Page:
Click here to see all of the current Quick Picks for Reluctant Readers nominees along with more information about the list and past years’ selections.
Goodbye, Perfect by Sara Barnard
January 29, 2019
Eden McKinley wakes up one morning to find out that her best friend Bonnie has run away with their music teacher, Mr. Cohn. Eden hides her newfound knowledge from her parents and the police, who come pounding on her door to provide answers. Eden secretly continues texting Bonnie while the police search for her, trying to learn as much as she can about the illicit relationship her best friend hid from her for a year. She confronts the reality of what she thought was the “perfect” life of her friend. Ultimately she is faced with betraying her friend’s trust or doing what she knows to be the morally right thing to do and revealing her knowledge of Bonnie’s whereabouts to the police.
Eden is a well-rounded character with rough edges due to a difficult past. Relatable to teens, she has long ago decided her best friend was nearly “perfect.” With Bonnie on the run she learns that appearances can be deceiving. The novel deals with parental and self-inflicted pressures to be perfect that many teens can identify with. The plot moves quickly with the secret texts between Eden and Bonnie, creating added suspense and drama. Though the story is set in England, characters and the plot could take place anywhere in the Western world, with the issue of sexual abuse between a high school teacher and his underage student sure to attract attention and provoke thought in young readers.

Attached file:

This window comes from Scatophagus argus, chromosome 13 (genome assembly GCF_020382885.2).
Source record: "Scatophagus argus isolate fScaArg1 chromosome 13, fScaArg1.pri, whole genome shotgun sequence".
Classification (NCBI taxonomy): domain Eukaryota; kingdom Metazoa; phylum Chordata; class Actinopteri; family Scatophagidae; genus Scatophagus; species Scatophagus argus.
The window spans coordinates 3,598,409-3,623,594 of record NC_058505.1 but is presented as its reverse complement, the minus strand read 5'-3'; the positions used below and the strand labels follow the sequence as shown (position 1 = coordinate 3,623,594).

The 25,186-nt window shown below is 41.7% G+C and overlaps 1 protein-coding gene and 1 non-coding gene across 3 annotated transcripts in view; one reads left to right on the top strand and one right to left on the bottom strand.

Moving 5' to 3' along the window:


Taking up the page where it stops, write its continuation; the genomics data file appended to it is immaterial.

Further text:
For fans of suspense and drama, Speak by Laurie Halse Anderson is about fighting to be heard both in a peer environment and as a victim and gaining power from that. If you are looking for another story of self discovery, American Panda by Gloria Chao brings themes of breaking free from expectations and finding yourself with cross cultural themes. Or for something that still brings depth and complexity while trying to keep things a little bit lighter, All That I Can Fix by Crystal Chan is a layered novel and a coming of age story with many varied characters (and animals roaming all over the place).
SHOUT by Laurie Halse Anderson
Viking / Penguin Random House
Publication Date: March 12, 2019
SHOUT is Laurie Halse Anderson’s collection of poems about her turbulent childhood and teenage years, including her sexual assault by a trusted friend. Her battles and her bravery are revealed through emotionally-charged verses.
SHOUT makes a great Quick Pick because the writing is intense and direct, which reluctant young adults will appreciate. There is an awesome balance here; Halse Anderson’s experiences grip readers emotionally and keep the pages turning, while each powerful poem is worthy of re-reading and reflection. Young adults deserve a thoughtful book such as this that brings the issue of sexual assault to the forefront of the conversation. Readers will connect to the other topics addressed in this novel as well – struggles with parents, drug experimentation, finding one’s way, dealing with hardship, and forgiveness of self and others.
Readers should be sure to check out Laurie Halse Anderson’s Speak, both the original and the graphic novel, if they enjoyed SHOUT. Sexual assault is also at the center of All the Rage by Courtney Summers, Asking For It by Louise O’Neill, and Exit, Pursued By A Bear by E.K. Johnston. For fans of the novel in verse format, The Poet X by Elizabeth Acevedo and Solo and Swing by Kwame Alexander will be appealing.
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